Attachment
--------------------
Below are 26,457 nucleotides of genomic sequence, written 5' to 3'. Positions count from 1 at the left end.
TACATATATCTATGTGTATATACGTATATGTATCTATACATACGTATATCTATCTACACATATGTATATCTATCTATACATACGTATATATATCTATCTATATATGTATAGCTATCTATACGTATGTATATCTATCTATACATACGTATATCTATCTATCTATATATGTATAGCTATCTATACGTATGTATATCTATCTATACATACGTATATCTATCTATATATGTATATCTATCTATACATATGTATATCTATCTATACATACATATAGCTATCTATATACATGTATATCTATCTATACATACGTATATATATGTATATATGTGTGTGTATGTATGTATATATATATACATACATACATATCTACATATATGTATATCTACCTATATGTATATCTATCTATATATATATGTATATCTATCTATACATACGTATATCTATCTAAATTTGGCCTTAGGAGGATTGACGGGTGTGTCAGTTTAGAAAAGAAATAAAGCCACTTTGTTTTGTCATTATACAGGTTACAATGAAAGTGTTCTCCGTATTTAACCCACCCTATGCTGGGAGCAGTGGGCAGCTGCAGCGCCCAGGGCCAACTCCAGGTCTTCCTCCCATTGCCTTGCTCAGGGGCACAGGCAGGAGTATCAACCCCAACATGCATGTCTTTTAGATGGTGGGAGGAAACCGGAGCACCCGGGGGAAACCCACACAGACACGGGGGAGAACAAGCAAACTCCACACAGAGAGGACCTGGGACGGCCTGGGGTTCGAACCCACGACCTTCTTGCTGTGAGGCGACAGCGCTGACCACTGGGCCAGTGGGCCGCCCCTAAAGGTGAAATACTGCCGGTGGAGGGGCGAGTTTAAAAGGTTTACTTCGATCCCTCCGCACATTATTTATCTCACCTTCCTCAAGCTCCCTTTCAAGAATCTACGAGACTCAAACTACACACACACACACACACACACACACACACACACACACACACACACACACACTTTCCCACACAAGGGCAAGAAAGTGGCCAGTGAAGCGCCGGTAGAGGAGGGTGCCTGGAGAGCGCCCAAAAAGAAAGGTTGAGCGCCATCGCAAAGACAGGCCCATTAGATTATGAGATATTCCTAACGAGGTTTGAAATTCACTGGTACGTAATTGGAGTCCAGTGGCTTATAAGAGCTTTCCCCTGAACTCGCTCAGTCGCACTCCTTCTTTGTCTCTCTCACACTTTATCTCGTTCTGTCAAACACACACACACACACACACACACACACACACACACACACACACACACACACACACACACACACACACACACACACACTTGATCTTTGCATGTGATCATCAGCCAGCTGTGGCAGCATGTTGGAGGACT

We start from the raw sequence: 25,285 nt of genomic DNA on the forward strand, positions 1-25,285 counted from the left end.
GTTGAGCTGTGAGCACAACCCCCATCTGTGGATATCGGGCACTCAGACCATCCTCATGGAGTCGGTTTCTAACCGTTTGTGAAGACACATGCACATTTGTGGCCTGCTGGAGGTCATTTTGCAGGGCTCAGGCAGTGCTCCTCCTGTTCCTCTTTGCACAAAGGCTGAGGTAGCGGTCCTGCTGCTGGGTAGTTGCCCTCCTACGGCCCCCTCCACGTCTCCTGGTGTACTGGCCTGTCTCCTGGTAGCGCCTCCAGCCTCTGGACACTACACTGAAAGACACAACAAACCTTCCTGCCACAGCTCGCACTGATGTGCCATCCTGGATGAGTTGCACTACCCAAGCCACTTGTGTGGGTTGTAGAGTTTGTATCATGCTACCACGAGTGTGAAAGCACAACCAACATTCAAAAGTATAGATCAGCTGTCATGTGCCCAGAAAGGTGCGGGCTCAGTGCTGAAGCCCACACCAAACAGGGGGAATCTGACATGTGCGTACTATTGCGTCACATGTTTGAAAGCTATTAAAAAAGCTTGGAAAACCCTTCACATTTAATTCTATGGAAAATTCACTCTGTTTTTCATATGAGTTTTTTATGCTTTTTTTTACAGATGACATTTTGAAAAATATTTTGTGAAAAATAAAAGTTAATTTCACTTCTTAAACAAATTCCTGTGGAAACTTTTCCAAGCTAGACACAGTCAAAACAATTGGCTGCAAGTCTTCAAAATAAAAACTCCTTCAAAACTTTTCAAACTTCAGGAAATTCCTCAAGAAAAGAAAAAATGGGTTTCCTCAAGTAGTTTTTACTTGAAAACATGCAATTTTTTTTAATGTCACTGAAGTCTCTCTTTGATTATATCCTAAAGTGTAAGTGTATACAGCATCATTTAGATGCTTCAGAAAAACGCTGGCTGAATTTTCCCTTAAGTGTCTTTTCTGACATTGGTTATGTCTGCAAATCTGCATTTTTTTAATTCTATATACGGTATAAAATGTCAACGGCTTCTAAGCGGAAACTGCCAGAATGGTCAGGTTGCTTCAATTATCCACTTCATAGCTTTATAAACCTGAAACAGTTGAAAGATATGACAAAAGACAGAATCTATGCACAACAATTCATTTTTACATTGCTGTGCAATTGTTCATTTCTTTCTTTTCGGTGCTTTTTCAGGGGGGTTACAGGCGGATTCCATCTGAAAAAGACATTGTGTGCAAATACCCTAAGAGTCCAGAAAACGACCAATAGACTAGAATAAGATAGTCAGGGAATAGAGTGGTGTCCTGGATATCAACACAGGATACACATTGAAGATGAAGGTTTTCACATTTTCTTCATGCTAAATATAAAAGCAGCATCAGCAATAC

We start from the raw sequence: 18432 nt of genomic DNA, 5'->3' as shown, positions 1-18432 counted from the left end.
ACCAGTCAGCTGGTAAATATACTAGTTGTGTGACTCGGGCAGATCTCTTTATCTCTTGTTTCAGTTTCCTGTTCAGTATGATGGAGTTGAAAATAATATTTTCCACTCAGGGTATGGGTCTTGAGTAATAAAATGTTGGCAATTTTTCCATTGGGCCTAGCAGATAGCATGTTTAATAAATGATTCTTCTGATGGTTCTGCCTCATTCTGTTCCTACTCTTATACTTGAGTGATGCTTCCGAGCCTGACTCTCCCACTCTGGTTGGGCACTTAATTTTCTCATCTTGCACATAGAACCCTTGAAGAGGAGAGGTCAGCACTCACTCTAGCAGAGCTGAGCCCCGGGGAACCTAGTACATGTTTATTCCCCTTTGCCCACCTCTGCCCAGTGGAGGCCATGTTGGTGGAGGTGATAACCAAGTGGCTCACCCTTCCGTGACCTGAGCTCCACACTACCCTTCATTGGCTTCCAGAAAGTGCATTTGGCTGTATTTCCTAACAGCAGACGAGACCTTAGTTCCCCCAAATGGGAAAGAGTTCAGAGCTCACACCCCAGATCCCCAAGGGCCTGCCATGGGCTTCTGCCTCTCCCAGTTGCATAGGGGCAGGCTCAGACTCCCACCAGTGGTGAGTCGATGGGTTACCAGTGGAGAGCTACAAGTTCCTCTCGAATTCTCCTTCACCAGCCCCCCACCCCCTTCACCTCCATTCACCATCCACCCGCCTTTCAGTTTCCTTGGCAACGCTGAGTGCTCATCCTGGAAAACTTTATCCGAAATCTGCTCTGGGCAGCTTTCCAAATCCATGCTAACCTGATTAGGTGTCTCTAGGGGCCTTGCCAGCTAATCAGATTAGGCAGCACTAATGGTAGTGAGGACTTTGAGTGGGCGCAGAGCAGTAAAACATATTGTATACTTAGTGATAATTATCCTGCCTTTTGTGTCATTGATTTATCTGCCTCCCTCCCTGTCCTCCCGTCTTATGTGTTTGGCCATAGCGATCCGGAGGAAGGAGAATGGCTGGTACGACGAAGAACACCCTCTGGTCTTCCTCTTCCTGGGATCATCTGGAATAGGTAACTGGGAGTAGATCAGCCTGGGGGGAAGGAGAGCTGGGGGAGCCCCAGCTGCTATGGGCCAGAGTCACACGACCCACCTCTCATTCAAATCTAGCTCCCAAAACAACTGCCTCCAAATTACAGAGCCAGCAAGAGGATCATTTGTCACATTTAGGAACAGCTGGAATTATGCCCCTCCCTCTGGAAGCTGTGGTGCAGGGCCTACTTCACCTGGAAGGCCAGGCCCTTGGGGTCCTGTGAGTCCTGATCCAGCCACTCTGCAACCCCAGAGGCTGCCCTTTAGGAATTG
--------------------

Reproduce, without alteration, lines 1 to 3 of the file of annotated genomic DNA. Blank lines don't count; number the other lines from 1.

Below are 26,457 nucleotides of genomic sequence, written 5' to 3'. Positions count from 1 at the left end.
TACATATATCTATGTGTATATACGTATATGTATCTATACATACGTATATCTATCTACACATATGTATATCTATCTATACATACGTATATATATCTATCTATATATGTATAGCTATCTATACGTATGTATATCTATCTATACATACGTATATCTATCTATCTATATATGTATAGCTATCTATACGTATGTATATCTATCTATACATACGTATATCTATCTATATATGTATATCTATCTATACATATGTATATCTATCTATACATACATATAGCTATCTATATACATGTATATCTATCTATACATACGTATATATATGTATATATGTGTGTGTATGTATGTATATATATATACATACATACATATCTACATATATGTATATCTACCTATATGTATATCTATCTATATATATATGTATATCTATCTATACATACGTATATCTATCTAAATTTGGCCTTAGGAGGATTGACGGGTGTGTCAGTTTAGAAAAGAAATAAAGCCACTTTGTTTTGTCATTATACAGGTTACAATGAAAGTGTTCTCCGTATTTAACCCACCCTATGCTGGGAGCAGTGGGCAGCTGCAGCGCCCAGGGCCAACTCCAGGTCTTCCTCCCATTGCCTTGCTCAGGGGCACAGGCAGGAGTATCAACCCCAACATGCATGTCTTTTAGATGGTGGGAGGAAACCGGAGCACCCGGGGGAAACCCACACAGACACGGGGGAGAACAAGCAAACTCCACACAGAGAGGACCTGGGACGGCCTGGGGTTCGAACCCACGACCTTCTTGCTGTGAGGCGACAGCGCTGACCACTGGGCCAGTGGGCCGCCCCTAAAGGTGAAATACTGCCGGTGGAGGGGCGAGTTTAAAAGGTTTACTTCGATCCCTCCGCACATTATTTATCTCACCTTCCTCAAGCTCCCTTTCAAGAATCTACGAGACTCAAACTACACACACACACACACACACACACACACACACACACACACACACACACACACTTTCCCACACAAGGGCAAGAAAGTGGCCAGTGAAGCGCCGGTAGAGGAGGGTGCCTGGAGAGCGCCCAAAAAGAAAGGTTGAGCGCCATCGCAAAGACAGGCCCATTAGATTATGAGATATTCCTAACGAGGTTTGAAATTCACTGGTACGTAATTGGAGTCCAGTGGCTTATAAGAGCTTTCCCCTGAACTCGCTCAGTCGCACTCCTTCTTTGTCTCTCTCACACTTTATCTCGTTCTGTCAAACACACACACACACACACACACACACACACACACACACACACACACACACACACACACACACACACACACACACACACTTGATCTTTGCATGTGATCATCAGCCAGCTGTGGCAGCATGTTGGAGGACT

We start from the raw sequence: 25,285 nt of genomic DNA on the forward strand, positions 1-25,285 counted from the left end.